Welcoming Change in 2020
January 1, 2020 means another year, and a new decade, but for me the year always starts in September. Museum education encourages me to live by the seasons. Whether it’s the launch of the academic year, school break camps, program series, galas/fundraisers, or the fiscal year-end, our work lives contain distinct seasons, each requiring different mental states, from dreaming and planning to “go time!!!”, to reflection and iteration and back again (and not necessarily in that order). And these seasons turn with the larger backdrop of our sites, our communities, and our regions. This year in the U.S., there will be the presidential election, and the anniversary of the passage of the 19th amendment. The 19th amendment guaranteed and protected suffrage for women in the constitution, but did not practically enfranchise all women, especially black and indigenous women, in the US. Public humanities and museum projects that amplify undertold narratives about suffrage, citizenship, elections, and human rights, will be one way that museum educators engage in vital public discourse about politically charged topics.
Across the globe, many museum workers have been actively engaged in movements to change how museums function in our communities – from fair wages in the workplace, to the ethics we expect from funders, to the relationship of colonial museum collections to indigenous communities. Amidst these many opportunities for museums to be engaged in cultural and political discourse, how do we show up ready for change, as practitioners, and as sites in our communities?
As always, I look to the JME for case studies, ideas, and inspiration. Throughout 2019, JME authors investigated a variety of practices in our field that responded to or advocated for change in our field. Marianna Pegno charts how the Tucson Museum of Art’s Network Connections program requires it to embrace a new role as service provider, and to develop deep partnerships with social services colleagues across the city (“Becoming a Service Provider through Partnerships and Sustained Engagement: Developing Programs with Immigrant and Refugee Audiences in Art Museums,” JME 44.1).
Helena Vidal, Lisa Hockstein, Joy Ahearn, and Karen Stein show how the CALTA21 program at the Katonah Art Museum brings together museum educators, immigrant ESOL students, and language instructors to cultivate meaningful adult learning for instructors and participants alike (“Learning Communities Finding Common Ground for the Common Good,” JME 44.1).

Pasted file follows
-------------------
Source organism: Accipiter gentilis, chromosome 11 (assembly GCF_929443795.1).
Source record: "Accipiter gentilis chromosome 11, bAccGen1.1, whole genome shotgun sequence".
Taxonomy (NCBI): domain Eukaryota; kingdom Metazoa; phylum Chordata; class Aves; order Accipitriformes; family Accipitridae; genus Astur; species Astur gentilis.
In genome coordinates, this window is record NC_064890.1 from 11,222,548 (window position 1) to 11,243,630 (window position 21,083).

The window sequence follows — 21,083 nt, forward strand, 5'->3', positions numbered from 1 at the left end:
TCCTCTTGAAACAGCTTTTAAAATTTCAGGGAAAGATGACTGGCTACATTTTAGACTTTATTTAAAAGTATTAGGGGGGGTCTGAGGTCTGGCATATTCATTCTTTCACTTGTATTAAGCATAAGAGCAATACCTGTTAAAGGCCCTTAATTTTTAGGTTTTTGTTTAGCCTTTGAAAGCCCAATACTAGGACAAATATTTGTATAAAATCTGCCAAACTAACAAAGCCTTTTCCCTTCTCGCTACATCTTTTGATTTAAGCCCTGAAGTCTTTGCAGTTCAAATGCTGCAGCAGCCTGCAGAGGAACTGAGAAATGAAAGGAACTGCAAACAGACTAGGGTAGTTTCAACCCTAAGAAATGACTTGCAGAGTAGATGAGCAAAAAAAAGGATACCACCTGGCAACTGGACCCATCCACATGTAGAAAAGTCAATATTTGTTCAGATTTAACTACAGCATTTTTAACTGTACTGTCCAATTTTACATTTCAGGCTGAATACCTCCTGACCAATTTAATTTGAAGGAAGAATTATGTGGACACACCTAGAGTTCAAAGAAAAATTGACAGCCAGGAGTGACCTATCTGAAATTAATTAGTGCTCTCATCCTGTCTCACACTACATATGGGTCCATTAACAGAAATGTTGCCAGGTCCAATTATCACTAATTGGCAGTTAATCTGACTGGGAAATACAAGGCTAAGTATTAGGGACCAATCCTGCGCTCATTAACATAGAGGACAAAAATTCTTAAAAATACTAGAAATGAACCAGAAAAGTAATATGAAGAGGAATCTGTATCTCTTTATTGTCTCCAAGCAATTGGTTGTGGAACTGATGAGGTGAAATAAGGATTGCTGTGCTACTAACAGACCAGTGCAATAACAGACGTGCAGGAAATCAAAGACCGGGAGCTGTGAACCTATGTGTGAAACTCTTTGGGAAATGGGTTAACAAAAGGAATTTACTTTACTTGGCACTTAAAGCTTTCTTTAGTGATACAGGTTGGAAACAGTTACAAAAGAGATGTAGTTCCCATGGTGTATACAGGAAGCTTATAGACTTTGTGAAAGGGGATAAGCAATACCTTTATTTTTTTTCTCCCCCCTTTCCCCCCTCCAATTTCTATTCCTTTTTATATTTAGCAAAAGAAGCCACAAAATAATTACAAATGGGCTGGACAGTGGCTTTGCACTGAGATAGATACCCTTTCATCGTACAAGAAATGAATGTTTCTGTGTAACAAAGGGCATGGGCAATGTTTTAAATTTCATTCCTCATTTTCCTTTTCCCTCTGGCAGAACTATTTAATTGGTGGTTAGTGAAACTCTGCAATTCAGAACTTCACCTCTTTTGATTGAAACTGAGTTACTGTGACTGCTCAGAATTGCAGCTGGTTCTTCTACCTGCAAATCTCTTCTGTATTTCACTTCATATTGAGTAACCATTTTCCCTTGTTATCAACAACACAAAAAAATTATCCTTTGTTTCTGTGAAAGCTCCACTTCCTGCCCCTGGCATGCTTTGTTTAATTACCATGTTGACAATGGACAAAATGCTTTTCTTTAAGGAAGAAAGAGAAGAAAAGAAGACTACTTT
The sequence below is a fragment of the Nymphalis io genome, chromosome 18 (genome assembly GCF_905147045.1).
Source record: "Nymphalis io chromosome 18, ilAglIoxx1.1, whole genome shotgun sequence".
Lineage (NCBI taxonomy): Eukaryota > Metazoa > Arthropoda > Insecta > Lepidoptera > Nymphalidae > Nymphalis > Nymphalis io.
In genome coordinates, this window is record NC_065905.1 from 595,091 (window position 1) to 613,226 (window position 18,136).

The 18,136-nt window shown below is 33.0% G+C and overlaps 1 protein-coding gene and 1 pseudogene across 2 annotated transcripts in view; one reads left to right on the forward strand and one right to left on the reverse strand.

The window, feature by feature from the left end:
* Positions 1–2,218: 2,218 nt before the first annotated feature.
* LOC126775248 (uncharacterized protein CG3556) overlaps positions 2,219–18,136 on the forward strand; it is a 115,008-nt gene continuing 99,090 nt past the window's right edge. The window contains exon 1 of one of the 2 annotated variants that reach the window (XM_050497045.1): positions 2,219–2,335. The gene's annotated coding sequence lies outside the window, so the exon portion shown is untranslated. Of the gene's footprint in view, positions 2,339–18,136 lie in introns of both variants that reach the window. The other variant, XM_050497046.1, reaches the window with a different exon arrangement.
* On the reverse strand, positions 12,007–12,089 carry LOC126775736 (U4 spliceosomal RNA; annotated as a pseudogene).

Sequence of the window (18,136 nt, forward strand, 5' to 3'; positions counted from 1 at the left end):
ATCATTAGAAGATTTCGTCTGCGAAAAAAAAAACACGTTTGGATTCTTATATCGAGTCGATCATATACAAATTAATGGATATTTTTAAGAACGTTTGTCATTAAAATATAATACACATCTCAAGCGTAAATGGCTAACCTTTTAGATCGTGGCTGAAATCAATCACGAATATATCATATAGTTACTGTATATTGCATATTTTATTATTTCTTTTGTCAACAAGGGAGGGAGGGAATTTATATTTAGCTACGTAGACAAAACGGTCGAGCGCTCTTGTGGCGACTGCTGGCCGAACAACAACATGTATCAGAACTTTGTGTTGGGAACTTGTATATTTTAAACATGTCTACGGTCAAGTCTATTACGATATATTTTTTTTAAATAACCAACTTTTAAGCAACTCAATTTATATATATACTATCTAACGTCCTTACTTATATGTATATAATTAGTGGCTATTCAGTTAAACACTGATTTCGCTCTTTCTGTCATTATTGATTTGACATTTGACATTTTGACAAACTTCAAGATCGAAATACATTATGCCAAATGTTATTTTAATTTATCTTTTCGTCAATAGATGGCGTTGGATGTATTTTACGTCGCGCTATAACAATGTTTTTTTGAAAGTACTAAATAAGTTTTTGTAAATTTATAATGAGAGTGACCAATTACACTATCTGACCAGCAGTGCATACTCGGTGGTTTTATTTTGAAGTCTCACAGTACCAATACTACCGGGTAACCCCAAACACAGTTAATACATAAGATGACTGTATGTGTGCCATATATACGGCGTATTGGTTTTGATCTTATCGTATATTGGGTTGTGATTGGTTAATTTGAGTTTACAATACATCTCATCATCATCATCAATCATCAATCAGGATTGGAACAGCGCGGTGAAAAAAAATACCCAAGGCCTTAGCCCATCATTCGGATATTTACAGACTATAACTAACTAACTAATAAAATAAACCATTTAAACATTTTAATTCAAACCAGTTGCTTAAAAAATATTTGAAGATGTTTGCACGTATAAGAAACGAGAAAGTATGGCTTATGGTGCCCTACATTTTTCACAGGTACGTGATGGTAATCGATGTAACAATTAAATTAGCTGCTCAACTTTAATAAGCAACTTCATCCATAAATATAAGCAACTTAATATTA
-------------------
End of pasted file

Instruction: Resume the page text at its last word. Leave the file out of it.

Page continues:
In “Don’t Lose the Connection: Virtual Visits for Older Adults,” (JME 44.3), Dale Hilton, Arielle Levine, and Janet Zanetis document virtual visits that connect older adults with the museum even when they are unable to visit. Suzanne Ackerman describes the power to change hearts and minds when zoos adapt empathy-building techniques from history museums as a fresh alternative to “gloom and doom” messaging about extinction (“Best Practices for Building Empathy Through Live Animal Encounters,” JME 44.3).
Elliot Kai-Kee connects two moments of experimentation in gallery activities that emerged from educator fatigue of talk-driven pedagogies in the 1970s with the rise of feeling-based activities and contemporary museum mash-ups. Noting the gestalt and creativity in both eras, he cautions that these turns require a rigorous definition of learning objectives and aligned pedagogies if they are to become lasting shifts in our practice (“Gallery Games and Mash-ups: The Lessons of History for Activity-based Teaching,” JME 44.4).
In the issue devoted to professional development, many practitioners described a reorientation of how we see ourselves in relation to our constituents. One that really shined a light on the deep well of talent and expertise among the members of a museum education department was Maeve Montalvo’s about the Museum of the City of New York. In her article, Montalvo presents a powerful case for the multi-directional learning to be gained when scholars come to the museum not only as experts in their field of research, but also as learners in search of the pedagogical and public humanities know-how that museum education departments offer (“The Museum Education Department as Training Ground for Scholar-Educators,” JME 44.2).
The MER board members are asking ourselves similar questions, internally, as we complete the fifth and final year of a strategic plan, developed by our forward thinking predecessors from the 2015 board. As we lay the groundwork for this season of planning and change, and building on work to better align our practices with our stated equity and inclusion values, we’re looking methodically at several aspects of our organization, from board recruitment and culture, to the opportunities to remove barriers to making the JME more accessible to more audiences. One of the actions steps we’re excited to take in the coming year is embedding alt text into JME online articles to make the content fully accessible to screen readers, starting with issue 45.1 in spring 2020. Stay tuned for more to come.
The articles listed above are just a few of the gems I’ve taken note of from the JME in 2019, and are only a sampling of the good work you are collectively doing to make your museums meaningful sites for generative change. We want to hear from you! Consider taking some time this year to share your practice with the field by writing for the JME.
Happy New Year! From all of us at MER, wishing you many good and new things in the coming year and decade.
Emily Potter-Ndiaye is the Dwight and Kirsten Poler and Andrew W. Mellon Head of Education and Curator of Academic Programs at the Mead Art Museum at Amherst College. She serves as the President of the Museum Education Roundtable Board of Directors.